Penny peers around him to see Dave obstructing the exit. She rises, rubbing the back of her neck and, looking around, sees a colorful dial and a pad with colored circular patches.

Penny frowns and points. "We're too flexible to be challenged by that."

Melvian shakes his head. "I'm the curator. I have doctorates in anthropology and history. Your race is hardly flexible. The Emperor eats everyone within the military's reach. And as you know, even when he acts 'charitably' with his current immigration stance, he only lets in those who threaten your way of life and then uses that as an excuse to launch more military campaigns."

Penny continues frowning.

Melvian smiles, holding up a wrist-comp. She looks down. It's hers. Well, not anymore.

Fascinated by the screen in the corner showing the Terran gladiatorial game called "Football" and a play known as "Blitz", Penny grits her teeth and bolts straight for the curator.

Just as Dave is about launch himself at her, blue pulses streak by his head. And hers. Penny's eyes bulge at the Emperor's guards with their assault rifles. "Aren't you with them?"



Penny, Dave and Melvian sprint out of "Entertainment", through "Law and Justice" and into the airlock docking section.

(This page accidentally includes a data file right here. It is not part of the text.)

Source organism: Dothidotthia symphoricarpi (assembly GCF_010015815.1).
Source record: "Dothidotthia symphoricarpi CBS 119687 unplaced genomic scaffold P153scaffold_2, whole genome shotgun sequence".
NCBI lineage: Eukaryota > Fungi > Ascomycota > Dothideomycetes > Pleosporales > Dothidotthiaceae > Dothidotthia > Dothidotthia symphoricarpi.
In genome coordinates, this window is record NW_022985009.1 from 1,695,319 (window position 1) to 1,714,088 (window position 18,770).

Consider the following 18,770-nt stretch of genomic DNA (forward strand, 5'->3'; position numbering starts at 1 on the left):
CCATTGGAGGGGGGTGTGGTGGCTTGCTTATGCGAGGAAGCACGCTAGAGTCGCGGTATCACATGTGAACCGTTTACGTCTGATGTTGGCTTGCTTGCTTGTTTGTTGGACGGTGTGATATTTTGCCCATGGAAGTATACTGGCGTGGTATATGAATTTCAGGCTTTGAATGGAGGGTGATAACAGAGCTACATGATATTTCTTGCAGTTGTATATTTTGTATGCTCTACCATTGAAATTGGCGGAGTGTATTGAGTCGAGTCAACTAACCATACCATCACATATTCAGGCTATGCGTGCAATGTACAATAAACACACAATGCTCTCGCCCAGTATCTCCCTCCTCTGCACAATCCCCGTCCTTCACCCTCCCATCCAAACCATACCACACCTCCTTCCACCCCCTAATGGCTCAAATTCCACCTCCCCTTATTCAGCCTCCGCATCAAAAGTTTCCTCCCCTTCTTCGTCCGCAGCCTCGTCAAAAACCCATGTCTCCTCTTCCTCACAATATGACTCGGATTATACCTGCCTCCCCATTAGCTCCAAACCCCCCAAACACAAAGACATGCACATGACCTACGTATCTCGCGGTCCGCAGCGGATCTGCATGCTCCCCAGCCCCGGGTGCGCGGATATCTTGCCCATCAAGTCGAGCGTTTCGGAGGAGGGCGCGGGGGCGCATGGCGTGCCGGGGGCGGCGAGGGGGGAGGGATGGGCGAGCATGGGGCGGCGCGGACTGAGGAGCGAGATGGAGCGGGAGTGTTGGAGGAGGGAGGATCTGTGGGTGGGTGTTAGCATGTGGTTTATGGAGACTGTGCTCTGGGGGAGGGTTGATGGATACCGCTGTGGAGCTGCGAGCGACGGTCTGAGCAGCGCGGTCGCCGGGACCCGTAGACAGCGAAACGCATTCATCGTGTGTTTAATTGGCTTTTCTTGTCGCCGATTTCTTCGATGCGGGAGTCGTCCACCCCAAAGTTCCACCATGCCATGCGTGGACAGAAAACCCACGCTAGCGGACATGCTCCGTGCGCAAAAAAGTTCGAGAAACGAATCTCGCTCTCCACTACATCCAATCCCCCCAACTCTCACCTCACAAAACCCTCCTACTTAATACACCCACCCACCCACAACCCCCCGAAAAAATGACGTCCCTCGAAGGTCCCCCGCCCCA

Penny glowers at the two who have trouble keeping up. But weapons fire is a great motivator.

"Sorry… just wanted your wrist-com… didn't think it'll come to this," utters Melvian. "What did you do exactly?"

"Emperor just doesn't like me." Rounding the corner, Penny notices the strain on their faces. "You two aren't—"

"Yeah, we're Terran," says Dave as another pulse sparks against the bulkhead. "Our ship is ahead."



Melvian sighs at the fast-shrinking Earth Museum. "We made use of our fusion-powered holo-projecting and cloaking technology to hide our solar system. Your Emperor never worked out what happened exactly."

He hands back the wrist-comp to Penny.

"But we had trouble cloaking the sun's emissions during the most intense part of its cycle," adds Dave, wiping powder off his face. "Someone started the museum and we played along, a way to monitor your race's interest and help maintain our cover."

"Now what?" asks Penny.

"Our colleagues will take care of the museum. This can be explained away," answers Melvian.

Penny squints. "I meant me!"

"Oh… umm… live on Earth. Saw those barred cells in the 'Justice' section?"

Penny nods.

"Feed on our criminals, do us a favor. We have plenty of root beer."

Penny tries not to grin but her fangs start to itch.


The End


_____


The Last Flicker of the Sun



I dreamt of returning to this place and even though I'm standing where it happened, it is a wistful remembrance, enveloping me in the human emotion of guilt. I can never shake it. This cold barren rock is a fitting analogy of my heart.

Melvian, the planet's curator that I built after the disaster, has been slipping in and out of sub space as visitors arrive to stand in the ruins of a once great people. I turned him off. I began drafting its schematics a few days before Wesley was murdered.

I am pensive as I stand feeling the melancholy wash over me. Three hundred years has not chased it away.

I remember standing...

...terrified...

(crying)...I still am.

*